Bob Odenkirk: 'No Memory' Of 'Better Call Saul' Scene Before Heart Attack

Bob Odenkirk has revealed that he has no recollection of filming the Better Call Saul scene in which he suffered a heart attack—in fact, the actor has no memory of a whole week from around that time.

The Jimmy McGill star suffered a near-fatal heart attack on set last July and credits the show's cast and crew with saving his life.

Now, the Emmy-nominated actor has opened up about returning to work after the health scare.

"I didn't go back to shoot for five weeks. I had a five-week break to recover. And then when I went back, we limited our shooting to 12-hour days," Odenkirk told The Hollywood Reporter.

"And so they took care of me and I was able to do it, and hopefully you can't tell when I had the heart attack and when I didn't."

Bob Odenkirk
Bob Odenkirk attends the "Better Call Saul" Premiere during 2022 Tribeca Festival at BMCC Tribeca PAC on June 18, 2022 in New York City. John Lamparski/Getty Images for Tribeca Festival

Odenkirk suffered the heart attack while filming a scene for next week's episode of Better Call Saul.

The final series of the beloved Breaking Bad spin-off has just returned to screens after a months-long hiatus.

"Next week is the scene where I have the heart attack," Odenkirk revealed. "And probably about three-quarters of the scene was shot before I had the heart attack, the day of the heart attack, and then the other quarter scene was after."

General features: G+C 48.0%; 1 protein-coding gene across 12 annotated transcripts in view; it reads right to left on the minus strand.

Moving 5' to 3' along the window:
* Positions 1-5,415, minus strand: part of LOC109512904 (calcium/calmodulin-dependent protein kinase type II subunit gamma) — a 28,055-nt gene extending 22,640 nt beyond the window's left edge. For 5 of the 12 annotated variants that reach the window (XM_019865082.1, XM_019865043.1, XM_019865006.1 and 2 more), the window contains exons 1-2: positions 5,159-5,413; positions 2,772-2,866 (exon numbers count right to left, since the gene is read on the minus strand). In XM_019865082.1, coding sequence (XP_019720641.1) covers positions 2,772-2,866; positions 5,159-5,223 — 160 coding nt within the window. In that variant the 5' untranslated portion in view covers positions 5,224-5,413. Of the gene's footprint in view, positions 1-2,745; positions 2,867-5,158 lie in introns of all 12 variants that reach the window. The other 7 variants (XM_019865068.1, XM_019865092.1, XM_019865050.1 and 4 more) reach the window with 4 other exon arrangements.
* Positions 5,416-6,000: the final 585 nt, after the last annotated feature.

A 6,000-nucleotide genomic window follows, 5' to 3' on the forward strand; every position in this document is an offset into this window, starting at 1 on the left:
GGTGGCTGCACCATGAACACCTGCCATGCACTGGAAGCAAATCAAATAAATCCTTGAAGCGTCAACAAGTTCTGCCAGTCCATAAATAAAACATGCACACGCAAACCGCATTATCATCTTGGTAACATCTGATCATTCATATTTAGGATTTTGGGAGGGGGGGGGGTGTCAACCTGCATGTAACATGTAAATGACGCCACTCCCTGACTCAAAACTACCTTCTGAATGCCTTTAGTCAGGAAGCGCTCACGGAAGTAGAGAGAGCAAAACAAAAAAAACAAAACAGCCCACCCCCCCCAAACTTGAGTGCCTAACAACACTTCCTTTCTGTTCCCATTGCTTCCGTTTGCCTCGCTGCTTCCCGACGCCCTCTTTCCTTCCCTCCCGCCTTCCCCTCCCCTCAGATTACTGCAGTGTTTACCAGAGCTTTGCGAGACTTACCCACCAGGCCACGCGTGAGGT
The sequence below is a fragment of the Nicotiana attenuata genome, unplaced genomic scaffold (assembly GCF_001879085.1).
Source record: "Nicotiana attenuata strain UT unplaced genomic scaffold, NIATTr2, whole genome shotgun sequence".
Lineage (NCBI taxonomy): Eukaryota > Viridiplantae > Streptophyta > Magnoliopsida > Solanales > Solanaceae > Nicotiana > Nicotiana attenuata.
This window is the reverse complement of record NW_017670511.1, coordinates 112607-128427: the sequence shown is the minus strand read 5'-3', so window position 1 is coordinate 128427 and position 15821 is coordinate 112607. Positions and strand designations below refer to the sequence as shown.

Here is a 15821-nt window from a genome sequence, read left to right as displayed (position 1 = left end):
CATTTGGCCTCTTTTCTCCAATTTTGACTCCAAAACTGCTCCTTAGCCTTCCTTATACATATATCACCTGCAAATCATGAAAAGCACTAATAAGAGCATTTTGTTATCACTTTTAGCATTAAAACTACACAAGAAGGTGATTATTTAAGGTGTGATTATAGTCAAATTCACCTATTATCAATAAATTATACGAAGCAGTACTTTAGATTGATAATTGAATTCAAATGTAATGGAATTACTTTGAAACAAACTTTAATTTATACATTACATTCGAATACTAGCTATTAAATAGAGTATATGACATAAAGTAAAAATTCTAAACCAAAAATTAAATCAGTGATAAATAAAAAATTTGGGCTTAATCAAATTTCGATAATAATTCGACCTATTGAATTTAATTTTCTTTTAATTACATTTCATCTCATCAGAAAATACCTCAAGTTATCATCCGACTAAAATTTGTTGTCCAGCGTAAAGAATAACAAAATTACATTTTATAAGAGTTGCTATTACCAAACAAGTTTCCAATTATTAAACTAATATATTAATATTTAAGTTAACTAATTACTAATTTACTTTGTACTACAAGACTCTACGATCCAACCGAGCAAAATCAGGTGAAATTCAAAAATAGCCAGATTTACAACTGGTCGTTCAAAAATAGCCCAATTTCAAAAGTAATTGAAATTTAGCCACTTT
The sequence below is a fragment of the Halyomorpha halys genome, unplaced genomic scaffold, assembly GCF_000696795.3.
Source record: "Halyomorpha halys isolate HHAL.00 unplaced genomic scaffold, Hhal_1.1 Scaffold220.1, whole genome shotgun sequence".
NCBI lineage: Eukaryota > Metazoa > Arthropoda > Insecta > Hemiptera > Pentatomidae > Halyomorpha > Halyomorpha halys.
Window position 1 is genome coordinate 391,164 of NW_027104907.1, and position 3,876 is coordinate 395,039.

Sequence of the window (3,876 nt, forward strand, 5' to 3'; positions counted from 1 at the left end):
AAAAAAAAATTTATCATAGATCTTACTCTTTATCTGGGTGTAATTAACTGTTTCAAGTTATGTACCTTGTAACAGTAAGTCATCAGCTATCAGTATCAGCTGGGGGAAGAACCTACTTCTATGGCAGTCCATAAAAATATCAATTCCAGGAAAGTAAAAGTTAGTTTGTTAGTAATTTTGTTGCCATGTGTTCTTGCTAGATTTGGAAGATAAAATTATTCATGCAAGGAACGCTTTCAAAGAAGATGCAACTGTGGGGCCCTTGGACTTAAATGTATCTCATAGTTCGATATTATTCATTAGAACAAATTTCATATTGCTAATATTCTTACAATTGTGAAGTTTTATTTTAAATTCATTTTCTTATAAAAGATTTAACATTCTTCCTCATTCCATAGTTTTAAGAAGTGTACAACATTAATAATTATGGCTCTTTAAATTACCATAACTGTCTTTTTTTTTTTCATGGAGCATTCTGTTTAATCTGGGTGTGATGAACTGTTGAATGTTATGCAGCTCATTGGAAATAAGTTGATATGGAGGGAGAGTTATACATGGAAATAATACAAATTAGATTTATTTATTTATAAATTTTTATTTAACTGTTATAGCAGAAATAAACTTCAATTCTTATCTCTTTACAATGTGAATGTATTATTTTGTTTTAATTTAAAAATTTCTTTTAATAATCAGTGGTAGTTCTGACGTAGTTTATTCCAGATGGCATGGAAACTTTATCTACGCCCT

Despite the scene taking so long to finish, Odenkirk describes it as a "complete blank."

"The strangest thing about it is that I really have no memory of that day," he shared.

"I'm really watching something that I don't have any memory of acting in, which is a rare thing. I mean, usually you watch [something], and you have some recall of that even if it was shot months ago. But in this case, it's such a complete blank. It's very strange. I gotta tell you, it's a weird thing to have lost basically about a week and a half. Clean, just clean, clean nothing. That's a strange experience anyway. Otherwise, I'm fine."

Odenkirk, who received his fifth Emmy nomination for starring in Better Call Saul on Tuesday, previously told Howard Stearn that his co-stars Rhea Seehorn and Patrick Fabian "rushed" to his side during the incident.

"Rhea held my head and Patrick grabbed my hand and they were yelling at me, 'cause I guess I turned gray right away and stopped breathing," he said.

Telling Stern that CPR saved his life, Odenkirk added that Rosa Estrada, Better Call Saul's health officer, was forced to use an emergency defibrillator numerous times before his heart started beating again.

"It took three attempts to get me to a rhythm, which is actually a lot," he said. "I was told later that when the defibrillator doesn't work once, that's not good. When it doesn't work a second time, that's kinda like, forget it."

"But then they jacked it up a third time and it got me back to a rhythm," he said. "That was what saved my life."

Better Call Saul airs Mondays on AMC.